The Virtuosi (Posts about koalas)https://thephysicsvirtuosi.com/enContents © 2019 <a href="mailto:thephysicsvirtuosi@gmail.com">The Virtuosi</a> Thu, 24 Jan 2019 15:05:01 GMTNikola (getnikola.com)http://blogs.law.harvard.edu/tech/rss- Problem of the Week #3: Solutionhttps://thephysicsvirtuosi.com/posts/old/problem-of-the-week-3-solution/Corky<div><hr>
<p><a href="http://4.bp.blogspot.com/_fa6AZDCsHnY/TPnT0ucqSUI/AAAAAAAAAHk/kOFxbYCSx1g/s1600/koala.jpg"><img alt="image" src="http://4.bp.blogspot.com/_fa6AZDCsHnY/TPnT0ucqSUI/AAAAAAAAAHk/kOFxbYCSx1g/s200/koala.jpg"></a>
Cold-Blooded Killer</p>
<hr>
<p>Hello all and welcome to to another roundup of Problem of the Week. If
the time intervals don't seem to be adding up, just remember that "week"
is an illusion here at Virtuosi headquarters. "Problem of the Week,"
doubly so. But enough with the excuses, let's see if Mr. Bond lives to
Die Another Day. The situation presented in the problem was one of a
glass of water filled all the way to the top with a single ice cube in
it. The goal is to see if any water falls to the floor as the ice cube
melts. The simplest analysis would be to just consider the displacement
of water by the ice cube. By Archimedes' principle we know that the
buoyant force on the ice cube is equal to the weight of the water
displaced by the ice cube. But since the ice cube is floating, we know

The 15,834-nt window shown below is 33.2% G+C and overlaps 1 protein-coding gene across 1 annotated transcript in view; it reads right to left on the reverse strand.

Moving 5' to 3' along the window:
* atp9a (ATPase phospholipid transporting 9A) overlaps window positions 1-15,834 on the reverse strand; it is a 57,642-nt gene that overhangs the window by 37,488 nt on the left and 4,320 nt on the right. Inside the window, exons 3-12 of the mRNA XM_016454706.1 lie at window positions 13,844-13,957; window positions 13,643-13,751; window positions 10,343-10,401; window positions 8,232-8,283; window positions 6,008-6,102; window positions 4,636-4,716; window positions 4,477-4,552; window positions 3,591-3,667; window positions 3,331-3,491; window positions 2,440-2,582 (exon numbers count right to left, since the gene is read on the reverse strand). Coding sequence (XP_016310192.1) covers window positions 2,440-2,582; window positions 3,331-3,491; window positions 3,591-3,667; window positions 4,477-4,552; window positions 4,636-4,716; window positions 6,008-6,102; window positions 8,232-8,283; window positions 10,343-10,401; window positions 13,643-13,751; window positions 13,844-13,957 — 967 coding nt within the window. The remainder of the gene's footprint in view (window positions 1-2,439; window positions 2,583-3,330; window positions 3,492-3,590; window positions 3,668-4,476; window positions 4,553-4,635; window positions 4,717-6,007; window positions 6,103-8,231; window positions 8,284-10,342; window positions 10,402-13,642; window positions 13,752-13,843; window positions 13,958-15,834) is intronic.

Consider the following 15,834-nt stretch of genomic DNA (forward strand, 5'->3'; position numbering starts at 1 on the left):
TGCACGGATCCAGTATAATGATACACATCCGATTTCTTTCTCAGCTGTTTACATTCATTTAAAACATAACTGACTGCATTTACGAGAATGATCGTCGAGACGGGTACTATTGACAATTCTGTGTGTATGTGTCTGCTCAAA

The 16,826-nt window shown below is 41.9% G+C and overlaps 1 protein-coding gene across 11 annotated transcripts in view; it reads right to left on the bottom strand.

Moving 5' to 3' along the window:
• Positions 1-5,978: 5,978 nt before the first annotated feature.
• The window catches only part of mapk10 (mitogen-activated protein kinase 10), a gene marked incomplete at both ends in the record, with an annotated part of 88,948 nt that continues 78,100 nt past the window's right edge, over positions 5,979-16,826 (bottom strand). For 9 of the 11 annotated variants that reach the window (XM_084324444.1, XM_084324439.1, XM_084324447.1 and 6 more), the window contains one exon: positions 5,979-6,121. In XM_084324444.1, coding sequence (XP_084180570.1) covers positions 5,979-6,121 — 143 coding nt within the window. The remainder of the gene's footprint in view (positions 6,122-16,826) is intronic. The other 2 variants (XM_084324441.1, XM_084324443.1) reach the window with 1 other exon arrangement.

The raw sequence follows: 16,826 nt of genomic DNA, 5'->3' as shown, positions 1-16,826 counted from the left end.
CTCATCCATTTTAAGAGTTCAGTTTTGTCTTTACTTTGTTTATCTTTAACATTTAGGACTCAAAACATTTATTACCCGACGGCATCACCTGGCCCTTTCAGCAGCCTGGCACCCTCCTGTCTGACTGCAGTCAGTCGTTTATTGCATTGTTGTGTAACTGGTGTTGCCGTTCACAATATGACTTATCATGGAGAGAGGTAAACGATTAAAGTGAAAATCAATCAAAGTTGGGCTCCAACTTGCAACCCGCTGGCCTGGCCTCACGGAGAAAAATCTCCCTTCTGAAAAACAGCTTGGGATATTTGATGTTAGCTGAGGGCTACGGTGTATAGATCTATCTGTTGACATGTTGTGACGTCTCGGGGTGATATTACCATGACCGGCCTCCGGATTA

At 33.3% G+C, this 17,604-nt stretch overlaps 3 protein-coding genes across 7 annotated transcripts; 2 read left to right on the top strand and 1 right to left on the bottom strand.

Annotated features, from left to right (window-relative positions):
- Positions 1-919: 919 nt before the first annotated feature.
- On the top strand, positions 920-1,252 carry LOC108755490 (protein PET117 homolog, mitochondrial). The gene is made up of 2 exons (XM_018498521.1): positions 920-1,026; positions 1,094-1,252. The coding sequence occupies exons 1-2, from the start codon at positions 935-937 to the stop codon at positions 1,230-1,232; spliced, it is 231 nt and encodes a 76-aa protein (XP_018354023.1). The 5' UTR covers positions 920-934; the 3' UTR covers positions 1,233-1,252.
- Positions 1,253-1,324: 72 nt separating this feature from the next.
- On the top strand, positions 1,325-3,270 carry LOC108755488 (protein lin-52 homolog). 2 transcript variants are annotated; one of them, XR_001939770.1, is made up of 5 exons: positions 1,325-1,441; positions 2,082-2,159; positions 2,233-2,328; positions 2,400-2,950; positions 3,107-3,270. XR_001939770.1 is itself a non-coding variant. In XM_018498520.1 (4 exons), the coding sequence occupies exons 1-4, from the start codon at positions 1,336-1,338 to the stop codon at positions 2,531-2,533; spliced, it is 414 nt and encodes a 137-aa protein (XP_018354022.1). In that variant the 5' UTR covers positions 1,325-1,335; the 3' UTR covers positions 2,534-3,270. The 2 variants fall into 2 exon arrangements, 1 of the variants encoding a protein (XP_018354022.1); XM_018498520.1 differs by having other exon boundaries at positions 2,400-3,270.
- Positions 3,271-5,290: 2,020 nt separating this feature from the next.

that the buoyant force is equal to the weight of the ice cube.
Therefore, the ice cube just displaces it's own weight in water. So as
the ice cube melts, the water level stays the same and no water is
spilled over. Stated a bit more explicitly, we have that the buoyant
force is the weight of the displaced water: $$ F_b = m_{water}g =
{\rho}<em water>{water}V</em>g $$ where we have just expressed the mass of
the water as the density of water times the volume of the water
displaced. Likewise, the weight of the ice cube is $$ W_{ice} =
m_{ice}g = {\rho}<em ice>{ice}V</em>g $$ But since the ice cube is
floating, the buoyant force is equal to the weight. Setting the above
equations equal to each other and rearranging a bit, we can solve for
the volume of the water displaced by the ice cube: $$ V_{water} =
\frac{{\rho}<em ice>{ice}V</em>}{{\rho}<em ice>{water}} $$ Great, now we have
the volume of water that the ice cube displaced, so now we just need to
see what volume of water the ice cube will add once it melts. Since we
know that the mass of ice cube better be the same as the mass of the
water left after it melts, we can write $$ {\rho}</em>V_{ice} =
{\rho}<em water>{water}V</em> $$ which gives that the total volume of the
water is just
$$ V_{water} = \frac{{\rho}<em ice>{ice}V</em>}{{\rho}_{water}} $$
which is exactly the same volume we found before. Therefore, when the
ice cube melts it fills up exactly the same amount of volume as the